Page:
Why can I cat /dev?


I can cat /dev, I can ls /dev, I can't less /dev. Why does cat let me cat this directory but no other directories?

Picture of this behaviour in zsh.


Answers:


Historically (up to V7 UNIX, or around 1979) the read system call worked on both files and directories. read on a directory would return a simple data structure which a user program would parse to obtain the directory entries. Indeed, the V7 ls tool did exactly this - read on a directory, parse the resulting data structure, output in a structured list format.

As filesystems got more complex, this "simple" data structure got more complicated, to the point where a readdir library function was added to help programs parse the output of read(directory). Different systems and filesystems might have different on-disk formats, which was getting complicated.

When Sun introduced the Network File System (NFS), they wanted to fully abstract away the on-disk directory structure. Instead of making their read(directory) return a platform-independent representation of the directory, however, they added a new system call - getdirents - and banned read on network-mounted directories. This system call was rapidly adapted to work on all directories in various UNIX flavours, making it the default way to get the contents of the directories. (History abstracted from https://utcc.utoronto.ca/~cks/space/blog/unix/ReaddirHistory)

Because readdir is now the default way to read directories, read(directory) is usually not implemented (returning -EISDIR) on most modern OSes (QNX, for example, is a notable exception which implements readdir as read(directory)). However, with the "virtual filesystem" design in most modern kernels, it's actually up to the individual filesystem whether reading a directory works or not.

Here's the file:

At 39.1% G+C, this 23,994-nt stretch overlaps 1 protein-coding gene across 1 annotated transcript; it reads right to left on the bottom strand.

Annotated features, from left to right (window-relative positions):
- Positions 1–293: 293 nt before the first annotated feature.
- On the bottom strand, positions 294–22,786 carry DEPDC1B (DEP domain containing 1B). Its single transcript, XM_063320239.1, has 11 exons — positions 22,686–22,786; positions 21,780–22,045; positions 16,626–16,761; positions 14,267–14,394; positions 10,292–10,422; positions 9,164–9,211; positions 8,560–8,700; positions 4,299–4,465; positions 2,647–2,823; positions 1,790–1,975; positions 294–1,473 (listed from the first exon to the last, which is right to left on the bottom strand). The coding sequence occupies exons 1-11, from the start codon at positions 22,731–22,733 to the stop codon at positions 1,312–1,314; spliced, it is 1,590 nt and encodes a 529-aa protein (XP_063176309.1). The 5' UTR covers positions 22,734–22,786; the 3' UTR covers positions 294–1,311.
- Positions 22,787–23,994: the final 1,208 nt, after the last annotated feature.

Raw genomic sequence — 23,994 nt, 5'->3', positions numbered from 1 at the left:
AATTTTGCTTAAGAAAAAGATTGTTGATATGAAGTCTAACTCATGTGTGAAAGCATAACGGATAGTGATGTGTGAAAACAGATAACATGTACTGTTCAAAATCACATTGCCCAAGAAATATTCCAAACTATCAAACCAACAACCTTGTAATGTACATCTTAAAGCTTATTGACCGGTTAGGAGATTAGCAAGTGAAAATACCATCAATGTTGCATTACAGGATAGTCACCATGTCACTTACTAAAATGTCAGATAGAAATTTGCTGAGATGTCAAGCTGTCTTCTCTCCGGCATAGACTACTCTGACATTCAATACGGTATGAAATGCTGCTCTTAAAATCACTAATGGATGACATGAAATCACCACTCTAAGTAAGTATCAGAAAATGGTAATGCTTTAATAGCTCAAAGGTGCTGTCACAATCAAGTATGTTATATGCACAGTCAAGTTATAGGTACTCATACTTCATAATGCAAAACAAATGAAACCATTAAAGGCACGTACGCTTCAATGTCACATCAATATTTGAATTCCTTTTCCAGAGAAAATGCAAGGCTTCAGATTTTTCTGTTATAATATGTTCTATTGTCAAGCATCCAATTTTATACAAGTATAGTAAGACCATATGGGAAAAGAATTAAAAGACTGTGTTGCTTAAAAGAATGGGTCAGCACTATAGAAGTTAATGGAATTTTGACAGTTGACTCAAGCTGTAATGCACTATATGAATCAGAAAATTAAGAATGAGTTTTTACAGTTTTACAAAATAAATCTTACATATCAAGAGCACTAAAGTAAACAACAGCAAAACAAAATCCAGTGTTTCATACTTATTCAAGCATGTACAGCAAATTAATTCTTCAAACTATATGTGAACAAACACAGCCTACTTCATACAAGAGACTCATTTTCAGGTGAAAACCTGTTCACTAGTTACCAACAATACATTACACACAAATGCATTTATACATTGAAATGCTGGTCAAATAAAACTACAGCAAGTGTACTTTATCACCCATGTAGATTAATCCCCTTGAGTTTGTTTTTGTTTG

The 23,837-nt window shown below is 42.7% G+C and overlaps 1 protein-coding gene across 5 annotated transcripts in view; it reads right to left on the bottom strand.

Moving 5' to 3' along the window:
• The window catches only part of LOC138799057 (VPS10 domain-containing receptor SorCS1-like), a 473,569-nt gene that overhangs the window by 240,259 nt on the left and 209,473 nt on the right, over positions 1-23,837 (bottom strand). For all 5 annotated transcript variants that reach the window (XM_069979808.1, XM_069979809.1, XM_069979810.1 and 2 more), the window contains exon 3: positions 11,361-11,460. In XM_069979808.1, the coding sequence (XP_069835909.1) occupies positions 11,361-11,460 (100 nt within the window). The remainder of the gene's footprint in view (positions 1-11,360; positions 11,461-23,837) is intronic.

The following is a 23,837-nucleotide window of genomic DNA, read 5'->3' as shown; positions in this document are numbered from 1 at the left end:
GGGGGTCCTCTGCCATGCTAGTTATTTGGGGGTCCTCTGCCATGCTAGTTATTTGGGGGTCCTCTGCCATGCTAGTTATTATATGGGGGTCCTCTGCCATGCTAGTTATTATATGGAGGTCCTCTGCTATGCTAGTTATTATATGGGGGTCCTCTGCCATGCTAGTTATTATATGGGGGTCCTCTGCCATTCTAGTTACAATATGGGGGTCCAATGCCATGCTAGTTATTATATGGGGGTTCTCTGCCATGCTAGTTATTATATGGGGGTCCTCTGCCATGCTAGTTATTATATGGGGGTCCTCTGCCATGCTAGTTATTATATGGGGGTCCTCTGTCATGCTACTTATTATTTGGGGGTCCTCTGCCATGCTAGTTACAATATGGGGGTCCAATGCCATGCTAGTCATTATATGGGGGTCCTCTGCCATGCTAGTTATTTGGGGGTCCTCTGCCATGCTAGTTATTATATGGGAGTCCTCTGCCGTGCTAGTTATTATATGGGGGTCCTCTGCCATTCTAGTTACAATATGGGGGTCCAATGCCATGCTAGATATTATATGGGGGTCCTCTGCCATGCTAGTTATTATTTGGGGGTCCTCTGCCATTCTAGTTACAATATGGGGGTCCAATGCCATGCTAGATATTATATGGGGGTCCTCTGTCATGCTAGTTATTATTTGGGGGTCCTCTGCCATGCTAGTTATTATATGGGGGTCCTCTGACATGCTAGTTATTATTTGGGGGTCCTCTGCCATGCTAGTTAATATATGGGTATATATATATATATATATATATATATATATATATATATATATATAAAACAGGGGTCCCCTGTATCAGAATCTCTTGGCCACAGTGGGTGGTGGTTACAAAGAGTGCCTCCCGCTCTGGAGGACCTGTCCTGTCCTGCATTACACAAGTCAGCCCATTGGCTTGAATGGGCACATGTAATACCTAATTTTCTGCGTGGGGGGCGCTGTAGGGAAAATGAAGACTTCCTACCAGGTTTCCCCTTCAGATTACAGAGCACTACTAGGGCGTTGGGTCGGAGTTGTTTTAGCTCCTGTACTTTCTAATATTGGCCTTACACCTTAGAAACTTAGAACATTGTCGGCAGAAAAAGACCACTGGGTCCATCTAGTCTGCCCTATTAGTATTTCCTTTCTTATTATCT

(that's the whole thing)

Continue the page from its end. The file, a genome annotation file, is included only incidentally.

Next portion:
And indeed, on macOS, the devfs filesystem underlying the /dev mountpoint really does support reading (https://github.com/apple/darwin-xnu/blob/xnu-4570.1.46/bsd/miscfs/devfs/devfs_vnops.c#L629):

static int
devfs_read(struct vnop_read_args *ap)
{
        devnode_t * dn_p = VTODN(ap->a_vp);

    switch (ap->a_vp->v_type) {
      case VDIR: {
          dn_p->dn_access = 1;

          return VNOP_READDIR(ap->a_vp, ap->a_uio, 0, NULL, NULL, ap->a_context);

This explicitly calls READDIR if you try to read /dev (reading files under /dev is handled by a separate function - devfsspec_read). So, if a program calls the read system call on /dev, it'll succeed and obtain a directory listing!

This is effectively a feature that is a holdover from the very early days of UNIX, and which hasn't been touched in a very long time. Part of me suspects that this is being kept around for some backwards compatibility reason, but it could just as easily be the fact that nobody cares enough to remove the feature since it isn't really hurting anything.